“All appropriate inquiries” refers to the process of evaluating a property’s environmental conditions and assessing potential liability for contamination. The all appropriate inquiry rule applies to any party who seeks to assert protection from CERCLA liability as an innocent landowner, a bona fide prospective purchaser, or a contiguous property owner. The 2002 Brownfields Amendments require the EPA to promulgate regulations establishing standards and practices for conducting all appropriate inquiries into the previous ownership and uses of a property necessary to qualify for certain landowner liability protections. On November 1, 2005, the EPA published in the Federal Register its final rule entitled “Standards and Practices for All Appropriate Inquiries,” in which it declared that the American Society for Testing and Materials (“ASTM”) E1527-05 standard, entitled “Standard Practice for Environmental Site Assessments: Phase I Environmental Site Assessment Process,” is consistent with the requirements of the final rule regarding all appropriate inquiries and may be used to comply with the provisions of the rule. The standards and practices constituting “all appropriate inquiries” are set forth in 40 C.F.R. Part 312.
All appropriate inquiries must be conducted or updated within one year of acquiring ownership of a property. Certain aspects of all appropriate inquiries, such as interviews with past and present owners, operators, and occupants, the review of government records, visual site inspections, and searches for environmental cleanup liens, must be conducted or updated within 180 days prior to acquiring ownership of the property.
An environmental professional must conduct or oversee the conduct of activities required by the all appropriate inquiry rule. The EPA defines an “environmental professional” as someone who possesses sufficient specific education, training, and experience necessary to exercise professional judgment to develop opinions and conclusions regarding conditions indicative of releases or threatened releases on, at, in, or to a property, sufficient to meet the objectives and performance factors of the rule, and has:
- A state- or tribal-issued certification or license to perform environmental inquiries and three years of relevant full-time work experience; or
- A Baccalaureate degree or higher in science or engineering and five years of relevant full-time work experience; or
- Ten years of relevant full-time work experience.
The environmental professional must conduct the following inquiry activities:
- Interviews with past and present owners, operators, and occupants of the facility for the purpose of gathering information regarding the potential for contamination at the facility;
- Reviews of historical sources, such as chain of title documents, aerial photographs, building department records, and land use records, to determine previous uses and occupancies of the real property since the property was first developed;
- Reviews of Federal, State, and local government records, waste disposal records, underground storage tank records, and hazardous waste handling, generation, treatment, disposal, and spill records, concerning contamination at or near the facility;
- Visual inspections of the facility and of adjoining properties;
- Assessments of commonly known or reasonably ascertainable information about the property; and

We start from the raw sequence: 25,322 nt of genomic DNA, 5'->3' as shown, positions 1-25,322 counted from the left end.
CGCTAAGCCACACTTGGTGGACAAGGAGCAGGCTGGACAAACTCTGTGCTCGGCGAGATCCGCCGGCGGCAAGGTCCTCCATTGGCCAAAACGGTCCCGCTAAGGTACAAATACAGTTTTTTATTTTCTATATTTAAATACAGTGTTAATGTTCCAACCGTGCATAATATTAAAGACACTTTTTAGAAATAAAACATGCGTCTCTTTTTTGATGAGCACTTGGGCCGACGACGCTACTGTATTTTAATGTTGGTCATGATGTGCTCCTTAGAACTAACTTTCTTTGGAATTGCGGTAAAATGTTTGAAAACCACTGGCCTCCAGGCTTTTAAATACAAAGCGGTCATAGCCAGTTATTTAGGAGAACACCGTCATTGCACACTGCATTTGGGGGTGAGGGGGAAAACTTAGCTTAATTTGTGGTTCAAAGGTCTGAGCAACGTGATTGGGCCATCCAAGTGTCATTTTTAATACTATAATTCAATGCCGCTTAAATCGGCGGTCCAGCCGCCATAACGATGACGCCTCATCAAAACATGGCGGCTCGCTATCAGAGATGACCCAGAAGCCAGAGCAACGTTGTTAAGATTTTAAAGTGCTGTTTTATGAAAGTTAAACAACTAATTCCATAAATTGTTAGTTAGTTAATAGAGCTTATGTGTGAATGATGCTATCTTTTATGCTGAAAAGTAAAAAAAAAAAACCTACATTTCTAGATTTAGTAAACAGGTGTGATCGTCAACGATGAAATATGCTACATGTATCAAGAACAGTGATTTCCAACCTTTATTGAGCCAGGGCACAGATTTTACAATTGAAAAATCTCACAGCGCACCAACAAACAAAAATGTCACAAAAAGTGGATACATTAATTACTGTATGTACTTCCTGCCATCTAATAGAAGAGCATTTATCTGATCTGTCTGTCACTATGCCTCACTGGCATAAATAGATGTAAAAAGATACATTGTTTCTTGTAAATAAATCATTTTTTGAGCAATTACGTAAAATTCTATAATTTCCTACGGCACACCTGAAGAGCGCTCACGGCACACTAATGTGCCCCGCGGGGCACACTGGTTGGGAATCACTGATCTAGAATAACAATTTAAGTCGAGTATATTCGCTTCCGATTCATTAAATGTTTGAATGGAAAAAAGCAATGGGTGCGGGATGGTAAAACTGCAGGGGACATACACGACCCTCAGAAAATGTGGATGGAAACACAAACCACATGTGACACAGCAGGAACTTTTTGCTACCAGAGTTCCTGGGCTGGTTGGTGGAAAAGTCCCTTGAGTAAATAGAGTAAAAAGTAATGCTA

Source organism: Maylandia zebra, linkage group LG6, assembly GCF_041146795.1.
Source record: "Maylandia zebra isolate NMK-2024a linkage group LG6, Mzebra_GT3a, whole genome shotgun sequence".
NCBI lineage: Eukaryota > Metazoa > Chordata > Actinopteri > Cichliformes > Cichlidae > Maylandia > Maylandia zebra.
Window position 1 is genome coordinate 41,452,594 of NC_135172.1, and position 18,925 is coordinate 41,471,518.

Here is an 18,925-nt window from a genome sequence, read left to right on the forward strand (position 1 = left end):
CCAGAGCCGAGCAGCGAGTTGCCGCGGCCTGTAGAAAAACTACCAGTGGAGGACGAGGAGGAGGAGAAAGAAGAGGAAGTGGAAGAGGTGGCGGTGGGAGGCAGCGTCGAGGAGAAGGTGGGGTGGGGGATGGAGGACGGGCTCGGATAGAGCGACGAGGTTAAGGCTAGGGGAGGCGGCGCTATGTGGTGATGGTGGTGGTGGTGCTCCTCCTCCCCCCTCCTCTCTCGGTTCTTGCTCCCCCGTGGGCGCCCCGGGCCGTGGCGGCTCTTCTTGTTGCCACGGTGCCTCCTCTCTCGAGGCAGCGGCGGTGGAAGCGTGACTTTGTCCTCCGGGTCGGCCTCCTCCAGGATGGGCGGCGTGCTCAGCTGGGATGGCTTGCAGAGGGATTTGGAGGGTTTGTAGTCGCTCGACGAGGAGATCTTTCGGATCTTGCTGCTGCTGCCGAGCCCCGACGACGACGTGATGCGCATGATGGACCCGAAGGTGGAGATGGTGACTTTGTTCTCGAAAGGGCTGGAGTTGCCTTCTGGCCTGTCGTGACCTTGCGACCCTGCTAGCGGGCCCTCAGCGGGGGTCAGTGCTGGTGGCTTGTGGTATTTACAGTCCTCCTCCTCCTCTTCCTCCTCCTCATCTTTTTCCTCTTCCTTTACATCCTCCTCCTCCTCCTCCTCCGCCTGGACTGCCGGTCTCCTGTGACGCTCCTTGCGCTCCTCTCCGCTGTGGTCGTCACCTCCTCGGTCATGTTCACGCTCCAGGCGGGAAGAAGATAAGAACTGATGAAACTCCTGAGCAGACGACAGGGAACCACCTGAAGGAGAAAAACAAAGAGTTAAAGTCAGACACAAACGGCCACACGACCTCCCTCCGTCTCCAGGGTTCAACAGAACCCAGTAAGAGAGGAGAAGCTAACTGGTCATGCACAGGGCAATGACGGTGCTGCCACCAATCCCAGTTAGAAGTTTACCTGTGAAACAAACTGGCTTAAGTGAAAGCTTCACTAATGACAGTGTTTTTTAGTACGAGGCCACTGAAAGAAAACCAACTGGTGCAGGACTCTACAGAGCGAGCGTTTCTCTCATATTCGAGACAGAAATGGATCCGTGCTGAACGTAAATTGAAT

- Assessments of the degree of obviousness of the presence or likely presence of contamination at the property, and the ability to detect the contamination by appropriate inspection.
The following additional inquiries must also be conducted by or for the party seeking to assert the landowner defenses:
- Searches for recorded environmental cleanup liens against the facility that are filed under Federal, State, or local law;
- Assessments of specialized knowledge or experience on the part of the prospective landowner; and
- The relationship of the purchase price to the value of the property, if the property was not contaminated.
2. Continuing Obligations
Parties asserting the innocent landowner, bona fide prospective purchaser, or contiguous property owner defense must comply with continuing obligations after acquiring the property. Continuing obligations require these landowners to:
- Exercise appropriate care with respect to hazardous substances found at the facility by taking reasonable steps to stop any continuing release, prevent any threatened future release, and prevent or limit human, environmental, or natural resource exposure to any previously released hazardous substances;
- Provide full cooperation, assistance, and access to persons authorized to conduct response actions or natural resource restoration at the facility; and
- Comply with land use restrictions and not impede the effectiveness of institutional controls.
The Brownfields Amendments also require bona fide prospective purchasers and contiguous property owners to:
- Cooperate with information requests and administrative subpoenas concerning the facility; and
- Provide all legally required notices regarding the discovery or release of any hazardous substances at the facility.
3. No Affiliation With A Potentially Responsible Party
Parties seeking to assert the bona fide prospective purchaser or contiguous landowner defenses must not be affiliated with any other potentially responsible party through any direct or indirect familial relationship, or any contractual, corporate, or financial relationship (excluding relationships created by instruments conveying or financing title or by contracts for the sale of goods or services).
The “no affiliation” criterion is not a required element of the innocent landowner defense, but those seeking to assert the innocent landowner defense must prove by a preponderance of the evidence that the act or omission that caused the release or threat of release of hazardous substances and the resulting damages were caused by a third party with whom the landowner does not have an employment, agency, or contractual relationship, as defined in 42 U.S.C. § 9601(35).
Determining whether a landowner meets the threshold criteria and satisfies the continuing obligations necessary to be eligible for one of the landowner defenses to CERCLA liability requires a fact-specific analysis. Potential landowners seeking to assert any of the landowner liability defenses should consult an environmental lawyer before purchasing potentially contaminated property. To minimize liability, parties must conduct environmental due diligence and attorneys should be aware of state laws that may impose greater environmental assessment and legal obligations on landowners.